So I started with a few apps, moved into an online pre-recorded course, and have plans to continue with other avenues of learning down the line. I haven’t felt the need to spend any money on learning to speak Spanish yet. The free options I’ve found so far have been plenty sufficient.

However, I’m not opposed to that either. Our daughter, Faith, had been going to a tutor every week (until the pandemic hit). More on that shortly.

Here’s what I’ve been using on my quest to learn to speak Spanish…

 

Drops

Drops is a pretty cool app. The whole idea is that you learn Spanish in small “drops” of time – 5 minutes per day.

The app teaches you a ton of different words along with some phrases and grammar. You learn the words through a bunch of small quizzes like matching games, spelling, true or false type scenarios, etc…

These little quizzes are easy enough to figure out and you do different ones over and over. It’s easy to work with and very helpful in the learning process.

As of last Friday, I haven’t missed a single day of doing Drops in 435 days!

Do You Need to Speak Spanish Living in Panama?

I’m getting close to completing the entire Drops curriculum. I should be done within the next few weeks.

Although the free version has been good enough for my purposes, there is a premium version available. That version varies in price and gives you additional extras such as unlimited time, offline access, no ads, and the ability to review words at any time.

More info: Drops website

 

Duolingo

Duolingo is probably one of the most well-known apps for learning a new language. It’s very well done and probably the best app I’ve used for learning full sentences and grammar.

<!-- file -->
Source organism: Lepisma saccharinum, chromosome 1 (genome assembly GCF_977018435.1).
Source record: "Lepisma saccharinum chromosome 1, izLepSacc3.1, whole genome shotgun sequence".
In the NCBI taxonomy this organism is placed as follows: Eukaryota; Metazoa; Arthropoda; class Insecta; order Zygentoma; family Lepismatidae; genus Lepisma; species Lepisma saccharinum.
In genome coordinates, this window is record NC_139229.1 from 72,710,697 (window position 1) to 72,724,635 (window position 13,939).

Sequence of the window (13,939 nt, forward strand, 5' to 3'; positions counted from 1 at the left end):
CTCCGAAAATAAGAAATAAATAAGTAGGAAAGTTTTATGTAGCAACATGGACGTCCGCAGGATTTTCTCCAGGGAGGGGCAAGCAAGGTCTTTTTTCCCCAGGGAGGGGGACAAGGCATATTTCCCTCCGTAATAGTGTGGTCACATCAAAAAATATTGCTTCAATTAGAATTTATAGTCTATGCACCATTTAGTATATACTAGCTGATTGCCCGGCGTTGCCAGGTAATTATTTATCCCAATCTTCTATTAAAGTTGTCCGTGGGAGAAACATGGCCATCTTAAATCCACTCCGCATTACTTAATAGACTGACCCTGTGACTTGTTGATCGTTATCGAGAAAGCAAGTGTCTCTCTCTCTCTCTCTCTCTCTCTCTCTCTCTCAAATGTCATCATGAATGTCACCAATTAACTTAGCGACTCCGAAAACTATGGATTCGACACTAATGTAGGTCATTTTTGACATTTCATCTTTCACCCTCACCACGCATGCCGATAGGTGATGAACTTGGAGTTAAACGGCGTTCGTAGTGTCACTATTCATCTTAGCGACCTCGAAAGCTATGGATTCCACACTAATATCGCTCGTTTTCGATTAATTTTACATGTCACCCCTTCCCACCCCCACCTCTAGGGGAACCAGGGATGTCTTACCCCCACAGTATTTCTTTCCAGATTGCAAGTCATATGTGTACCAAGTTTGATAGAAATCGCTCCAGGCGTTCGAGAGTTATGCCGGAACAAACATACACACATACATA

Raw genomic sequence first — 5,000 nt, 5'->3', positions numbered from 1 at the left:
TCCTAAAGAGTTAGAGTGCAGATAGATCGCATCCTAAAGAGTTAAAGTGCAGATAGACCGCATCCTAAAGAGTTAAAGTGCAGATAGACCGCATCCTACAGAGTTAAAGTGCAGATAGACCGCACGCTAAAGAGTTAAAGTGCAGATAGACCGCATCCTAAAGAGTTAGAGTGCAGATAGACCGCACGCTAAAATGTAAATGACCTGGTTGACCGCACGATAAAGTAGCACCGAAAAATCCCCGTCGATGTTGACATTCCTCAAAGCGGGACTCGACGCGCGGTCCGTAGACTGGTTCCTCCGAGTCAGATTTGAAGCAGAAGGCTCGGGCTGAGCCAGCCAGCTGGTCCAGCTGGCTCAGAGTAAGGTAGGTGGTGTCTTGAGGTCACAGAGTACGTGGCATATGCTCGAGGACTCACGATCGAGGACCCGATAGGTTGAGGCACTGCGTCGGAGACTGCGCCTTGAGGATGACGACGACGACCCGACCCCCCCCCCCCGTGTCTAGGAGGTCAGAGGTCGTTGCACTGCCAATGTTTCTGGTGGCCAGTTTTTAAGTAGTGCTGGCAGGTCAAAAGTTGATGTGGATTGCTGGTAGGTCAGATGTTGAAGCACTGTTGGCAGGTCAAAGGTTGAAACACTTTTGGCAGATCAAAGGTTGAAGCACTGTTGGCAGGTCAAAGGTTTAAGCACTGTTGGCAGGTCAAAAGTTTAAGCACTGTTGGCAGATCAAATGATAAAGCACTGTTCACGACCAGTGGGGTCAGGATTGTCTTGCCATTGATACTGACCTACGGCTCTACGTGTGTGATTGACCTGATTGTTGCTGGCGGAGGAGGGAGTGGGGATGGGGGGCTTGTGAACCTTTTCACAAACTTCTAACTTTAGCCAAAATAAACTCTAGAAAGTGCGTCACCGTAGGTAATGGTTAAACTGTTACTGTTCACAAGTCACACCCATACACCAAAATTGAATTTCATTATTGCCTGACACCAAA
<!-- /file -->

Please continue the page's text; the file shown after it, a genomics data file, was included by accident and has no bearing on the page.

I don’t know if I’ll ever get through this whole app. I’ve been doing this almost every single day for well over a year now and I’m probably only about a third of the way through it! That’s good in that they have so much content, but for a check-it-off-the list, OCD-like personality like mine, I appreciate a finish line.

I’ll get there – it’s just going to take a while. As I finish up on other apps, I’ll be doubling down on Duolingo to try to crush it even faster. Similar to Drops, you go through each lesson by just doing some questions and other challenges…

Duolingo is completely free but there is a premium version available called Duolingo Plus. It offers additional benefits such as an ad-free experience and offline access.

More info: Duolingo website

 

Memrise

I started the Memrise app a little bit after Drops and Duolingo.